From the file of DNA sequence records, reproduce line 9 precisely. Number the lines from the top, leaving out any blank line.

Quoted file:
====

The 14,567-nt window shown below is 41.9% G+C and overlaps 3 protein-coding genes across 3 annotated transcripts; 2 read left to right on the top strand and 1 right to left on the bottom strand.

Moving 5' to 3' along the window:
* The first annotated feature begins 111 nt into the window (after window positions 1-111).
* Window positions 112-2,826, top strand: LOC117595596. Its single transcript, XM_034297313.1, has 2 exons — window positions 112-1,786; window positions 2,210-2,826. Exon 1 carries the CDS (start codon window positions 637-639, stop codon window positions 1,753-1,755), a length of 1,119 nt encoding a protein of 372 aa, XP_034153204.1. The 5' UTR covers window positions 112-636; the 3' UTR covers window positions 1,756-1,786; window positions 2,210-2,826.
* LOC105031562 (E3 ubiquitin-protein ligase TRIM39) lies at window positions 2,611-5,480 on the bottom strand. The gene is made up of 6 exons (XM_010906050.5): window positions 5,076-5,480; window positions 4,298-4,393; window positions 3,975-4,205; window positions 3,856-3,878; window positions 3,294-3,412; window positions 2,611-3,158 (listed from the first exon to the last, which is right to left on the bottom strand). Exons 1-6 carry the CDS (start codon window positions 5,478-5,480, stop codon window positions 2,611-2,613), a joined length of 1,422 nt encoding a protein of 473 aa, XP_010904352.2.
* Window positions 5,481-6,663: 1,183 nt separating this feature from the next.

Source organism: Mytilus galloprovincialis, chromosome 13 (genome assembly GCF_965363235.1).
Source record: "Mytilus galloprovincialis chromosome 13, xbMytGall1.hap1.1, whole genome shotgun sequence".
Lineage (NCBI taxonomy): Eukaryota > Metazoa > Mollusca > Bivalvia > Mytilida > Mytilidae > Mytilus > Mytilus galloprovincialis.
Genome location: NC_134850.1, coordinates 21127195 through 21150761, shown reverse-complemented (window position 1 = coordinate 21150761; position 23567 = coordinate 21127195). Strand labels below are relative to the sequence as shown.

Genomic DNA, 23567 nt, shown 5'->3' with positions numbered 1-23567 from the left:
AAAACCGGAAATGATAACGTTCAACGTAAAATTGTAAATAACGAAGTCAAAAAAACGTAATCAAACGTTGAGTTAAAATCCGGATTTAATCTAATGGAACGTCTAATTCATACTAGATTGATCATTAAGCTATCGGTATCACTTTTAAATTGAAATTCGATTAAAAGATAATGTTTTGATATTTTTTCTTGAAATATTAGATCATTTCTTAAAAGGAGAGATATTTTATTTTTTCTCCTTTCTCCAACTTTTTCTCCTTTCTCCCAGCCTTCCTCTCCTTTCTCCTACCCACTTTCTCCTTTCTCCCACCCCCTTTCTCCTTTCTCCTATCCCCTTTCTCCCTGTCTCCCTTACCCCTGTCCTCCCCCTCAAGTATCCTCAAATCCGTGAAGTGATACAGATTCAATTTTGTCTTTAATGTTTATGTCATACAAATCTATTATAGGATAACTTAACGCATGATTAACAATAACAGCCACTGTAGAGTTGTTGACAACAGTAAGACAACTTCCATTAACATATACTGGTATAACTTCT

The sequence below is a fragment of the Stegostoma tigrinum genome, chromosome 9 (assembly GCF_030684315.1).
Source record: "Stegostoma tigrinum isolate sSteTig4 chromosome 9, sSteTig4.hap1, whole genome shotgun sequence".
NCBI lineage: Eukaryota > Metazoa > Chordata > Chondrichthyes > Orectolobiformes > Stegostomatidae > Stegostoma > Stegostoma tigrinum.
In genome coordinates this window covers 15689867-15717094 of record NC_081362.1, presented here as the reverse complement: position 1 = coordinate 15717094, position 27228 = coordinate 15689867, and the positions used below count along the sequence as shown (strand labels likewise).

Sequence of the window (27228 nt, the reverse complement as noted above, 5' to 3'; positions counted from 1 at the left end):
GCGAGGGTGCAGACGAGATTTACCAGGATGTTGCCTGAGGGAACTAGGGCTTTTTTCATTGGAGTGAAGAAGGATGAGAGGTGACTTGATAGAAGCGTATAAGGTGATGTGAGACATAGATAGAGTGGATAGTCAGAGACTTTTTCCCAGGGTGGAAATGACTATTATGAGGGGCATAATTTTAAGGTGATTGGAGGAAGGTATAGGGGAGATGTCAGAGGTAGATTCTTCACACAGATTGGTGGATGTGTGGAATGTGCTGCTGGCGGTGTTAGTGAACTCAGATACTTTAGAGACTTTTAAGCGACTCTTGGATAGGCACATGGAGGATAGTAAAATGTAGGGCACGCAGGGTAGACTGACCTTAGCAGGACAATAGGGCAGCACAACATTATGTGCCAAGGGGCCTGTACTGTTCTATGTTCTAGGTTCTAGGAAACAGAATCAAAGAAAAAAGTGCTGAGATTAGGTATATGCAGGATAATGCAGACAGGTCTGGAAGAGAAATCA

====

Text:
Lineage (NCBI taxonomy): Eukaryota > Metazoa > Mollusca > Bivalvia > Mytilida > Mytilidae > Mytilus > Mytilus galloprovincialis.